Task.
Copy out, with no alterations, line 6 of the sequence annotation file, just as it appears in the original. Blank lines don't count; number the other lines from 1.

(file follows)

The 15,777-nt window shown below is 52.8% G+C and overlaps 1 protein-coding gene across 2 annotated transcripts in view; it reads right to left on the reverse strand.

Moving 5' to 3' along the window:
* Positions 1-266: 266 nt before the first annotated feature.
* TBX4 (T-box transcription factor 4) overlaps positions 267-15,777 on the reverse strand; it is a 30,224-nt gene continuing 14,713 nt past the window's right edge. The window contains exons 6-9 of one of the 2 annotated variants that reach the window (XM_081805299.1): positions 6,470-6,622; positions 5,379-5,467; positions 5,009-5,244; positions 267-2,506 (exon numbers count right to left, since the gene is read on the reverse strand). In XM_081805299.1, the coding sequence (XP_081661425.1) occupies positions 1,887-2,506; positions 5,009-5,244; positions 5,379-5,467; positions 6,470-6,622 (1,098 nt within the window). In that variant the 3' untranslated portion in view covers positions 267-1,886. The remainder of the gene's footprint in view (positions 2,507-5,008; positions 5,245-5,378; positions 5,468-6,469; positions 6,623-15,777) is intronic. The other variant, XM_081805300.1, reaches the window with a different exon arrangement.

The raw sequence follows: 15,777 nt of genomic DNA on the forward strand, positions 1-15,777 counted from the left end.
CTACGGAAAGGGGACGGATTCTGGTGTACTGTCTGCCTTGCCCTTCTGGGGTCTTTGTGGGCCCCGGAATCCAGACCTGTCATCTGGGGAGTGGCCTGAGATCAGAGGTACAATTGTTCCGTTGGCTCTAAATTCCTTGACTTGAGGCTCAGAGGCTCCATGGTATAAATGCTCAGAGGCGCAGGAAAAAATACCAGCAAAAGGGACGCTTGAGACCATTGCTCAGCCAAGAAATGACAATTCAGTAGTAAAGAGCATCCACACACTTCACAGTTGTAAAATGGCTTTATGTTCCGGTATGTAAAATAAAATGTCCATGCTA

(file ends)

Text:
CTACGGAAAGGGGACGGATTCTGGTGTACTGTCTGCCTTGCCCTTCTGGGGTCTTTGTGGGCCCCGGAATCCAGACCTGTCATCTGGGGAGTGGCCTGAGATCAGAGGTACAATTGTTCCGTTGGCTCTAAATTCCTTGACTTGAGGCTCAGAGGCTCCATGGTATAAATGCTCAGAGGCGCAGGAAAAAATACCAGCAAAAGGGACGCTTGAGACCATTGCTCAGCCAAGAAATGACAATTCAGTAGTAAAGAGCATCCACACACTTCACAGTTGTAAAATGGCTTTATGTTCCGGTATGTAAAATAAAATGTCCATGCTA